Gary Bowyer knew he was back in India last week when a cow walked down the street towards the taxi carrying him to the home of the millionaire Blackburn owner, Anuradha Desai. Ten hours and two flights after leaving Heathrow Airport, Bowyer was once more faced with the contrasting levels of wealth and poverty that swing so wildly in Pune, on India's west coast.
"It is a massive cultural experience," he says. "You have extremes; of wealth and at the same time there is extreme poverty. It is very visible to you. It is such an eye opener when you get there. There are people with nothing, absolutely nothing. When you see a cow walking down the street towards you, you know you're back in Pune."
There is much to digest with Bowyer's own story, as there is is with the club he now manages. Bowyer's tale starts in 1995, when the son of the former Nottingham Forest midfielder Ian was forced to retire because of a back injury. He was 25.
"It was a massive blow," he adds. "For anybody who has their career cut short it is very difficult to deal with."
Bowyer was invited by Tony Loughlan (now with Burnley) who had also been forced to retire through injury, to join him on a coaching course in Leicester. He worked part time at Ilkeston and joined Derby as Under-17 coach. Blackburn offered him the post of Under-18 coach in 2004. He progressed to take charge of the reserves in 2008, and then last season happened, when Blackburn imploded. Three managers were sacked (Steve Kean, Henning Berg and Michael Appleton). A day after Berg was dismissed, Bowyer was called to see the board at the Blackburn training ground. He thought he too was about to be sacked. "You close the door (after the meeting) and think, 'I've been given the manager's job until they appoint someone. I thought I might be going.'"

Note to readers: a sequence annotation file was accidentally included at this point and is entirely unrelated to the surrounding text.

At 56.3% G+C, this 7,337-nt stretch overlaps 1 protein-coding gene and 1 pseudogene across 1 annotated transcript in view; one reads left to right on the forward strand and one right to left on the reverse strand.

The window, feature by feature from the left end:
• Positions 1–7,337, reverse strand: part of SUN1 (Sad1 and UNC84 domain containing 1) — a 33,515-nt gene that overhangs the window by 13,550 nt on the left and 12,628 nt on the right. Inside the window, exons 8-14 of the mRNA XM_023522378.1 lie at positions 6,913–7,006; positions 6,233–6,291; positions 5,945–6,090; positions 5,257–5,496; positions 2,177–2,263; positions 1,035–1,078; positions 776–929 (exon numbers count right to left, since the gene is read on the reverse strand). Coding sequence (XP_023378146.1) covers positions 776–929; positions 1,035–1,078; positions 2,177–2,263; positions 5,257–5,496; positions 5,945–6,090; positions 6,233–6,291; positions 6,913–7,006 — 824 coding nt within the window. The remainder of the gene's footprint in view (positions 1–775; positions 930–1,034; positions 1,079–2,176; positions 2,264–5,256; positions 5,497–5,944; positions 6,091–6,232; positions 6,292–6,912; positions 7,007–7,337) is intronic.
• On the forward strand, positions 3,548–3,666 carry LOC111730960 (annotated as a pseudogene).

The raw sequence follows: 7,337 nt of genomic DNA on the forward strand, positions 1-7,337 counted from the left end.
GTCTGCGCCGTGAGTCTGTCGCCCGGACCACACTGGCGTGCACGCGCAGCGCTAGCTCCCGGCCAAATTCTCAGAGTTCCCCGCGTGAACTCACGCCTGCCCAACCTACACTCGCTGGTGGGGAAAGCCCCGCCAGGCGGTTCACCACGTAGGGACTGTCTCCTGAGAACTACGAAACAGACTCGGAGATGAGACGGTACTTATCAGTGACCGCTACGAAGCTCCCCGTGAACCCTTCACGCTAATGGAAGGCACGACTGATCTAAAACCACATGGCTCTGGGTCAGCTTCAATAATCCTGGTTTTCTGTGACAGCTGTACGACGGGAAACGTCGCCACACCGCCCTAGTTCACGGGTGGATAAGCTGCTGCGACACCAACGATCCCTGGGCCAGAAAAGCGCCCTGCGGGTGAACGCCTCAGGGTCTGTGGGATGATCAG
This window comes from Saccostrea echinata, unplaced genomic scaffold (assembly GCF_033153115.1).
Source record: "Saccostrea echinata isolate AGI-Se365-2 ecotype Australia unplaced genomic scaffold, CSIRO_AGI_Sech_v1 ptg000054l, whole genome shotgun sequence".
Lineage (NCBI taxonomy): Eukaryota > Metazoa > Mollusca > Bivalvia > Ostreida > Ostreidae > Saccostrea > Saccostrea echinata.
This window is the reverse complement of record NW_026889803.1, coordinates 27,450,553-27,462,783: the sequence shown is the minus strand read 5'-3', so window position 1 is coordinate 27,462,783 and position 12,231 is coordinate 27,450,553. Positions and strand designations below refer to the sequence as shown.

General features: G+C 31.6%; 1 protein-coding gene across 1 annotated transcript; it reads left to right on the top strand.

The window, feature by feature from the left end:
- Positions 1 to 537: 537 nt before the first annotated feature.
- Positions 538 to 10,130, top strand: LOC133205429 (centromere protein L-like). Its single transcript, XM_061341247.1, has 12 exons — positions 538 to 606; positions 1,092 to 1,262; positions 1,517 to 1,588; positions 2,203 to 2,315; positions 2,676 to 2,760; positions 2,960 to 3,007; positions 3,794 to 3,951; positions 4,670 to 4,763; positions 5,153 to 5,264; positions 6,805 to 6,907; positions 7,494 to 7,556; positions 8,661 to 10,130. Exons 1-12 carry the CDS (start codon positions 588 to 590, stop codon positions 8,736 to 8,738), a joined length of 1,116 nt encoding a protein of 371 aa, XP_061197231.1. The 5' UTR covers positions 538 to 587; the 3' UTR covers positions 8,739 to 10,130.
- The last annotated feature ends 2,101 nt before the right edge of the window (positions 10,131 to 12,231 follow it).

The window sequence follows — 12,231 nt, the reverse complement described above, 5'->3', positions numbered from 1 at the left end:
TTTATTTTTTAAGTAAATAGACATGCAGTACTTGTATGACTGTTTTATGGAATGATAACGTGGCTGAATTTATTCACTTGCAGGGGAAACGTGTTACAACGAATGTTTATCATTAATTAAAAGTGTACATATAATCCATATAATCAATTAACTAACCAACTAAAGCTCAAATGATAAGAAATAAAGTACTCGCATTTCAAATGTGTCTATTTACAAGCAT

That was on Friday, December 28. The following day Blackburn played Barnsley. That night Bowyer and Terry McPhillips, his assistant, sat down in a hotel room in Yorkshire. 'We just went, 'Wow!' we're playing Barnsley tomorrow. It wasn't a case of enjoyment or hating it. It was like, 'God, it's Friday, we have to get a team ready for Saturday!'"
They did. It won three-one.
When Appleton, Berg's permanent successor, was also sacked, after 67 days in charge, Blackburn turned, once more, to Bowyer. By now he had been to India to meet the club's owners. This time the mandate was more clear. Keep the team up.
A club ravaged by the campaign found enough stability under the unknown 42-year-old to pick up 12 points from their final nine games. It was enough to escape a second relegation in three seasons. On May 24, Bowyer was summoned to India again. There he became the permanent manager of one-time Premier League champions Blackburn Rovers. "If you look at how I've arrived at the helm, you wouldn't be able to predict becoming manager, that's an understatement!" he says. "I've worked very, very hard. I've learned from many different people along the way.
"What happened last season has been well documented. Mistakes were made. Everybody is aware of that. We had to make sure we kept the club up. People would have been sacked if we'd gone down. We stayed up and I just felt relief.
"I was fortunate to be offered the job. It was a very proud moment. I needed to establish what way the owners were going to go and how we were going to go about it. I wanted to make sure my ideas would be supported.
"Things won't happen overnight. We have to keep on improving. I'm looking to build for the future. Stability will help the club's standing 100 per cent. It needs a plan and a process for a rebuilding period.
"I speak to the managing director Derek Shaw on a daily basis and the owners and direct with Madame. That is my focus. I don't get involved in anything else that does not concern me."
And so back to Pune, last week, to see Anuradha, who he calls Madame.
"I wanted to know where we stood in terms of the January window and certain issues, ie. Jordan Rhodes," he says. "I wanted assurances on him and they categorically stated he won't be going anywhere.
"We talked about how we have to work hard to reduce the budget because of financial fair play. It's important for us to secure the future of young players as well.
"We're trying very hard to put things right. It won't happen overnight. There is a sense of understanding from everybody involved. It will be tiny steps rather than one giant stride."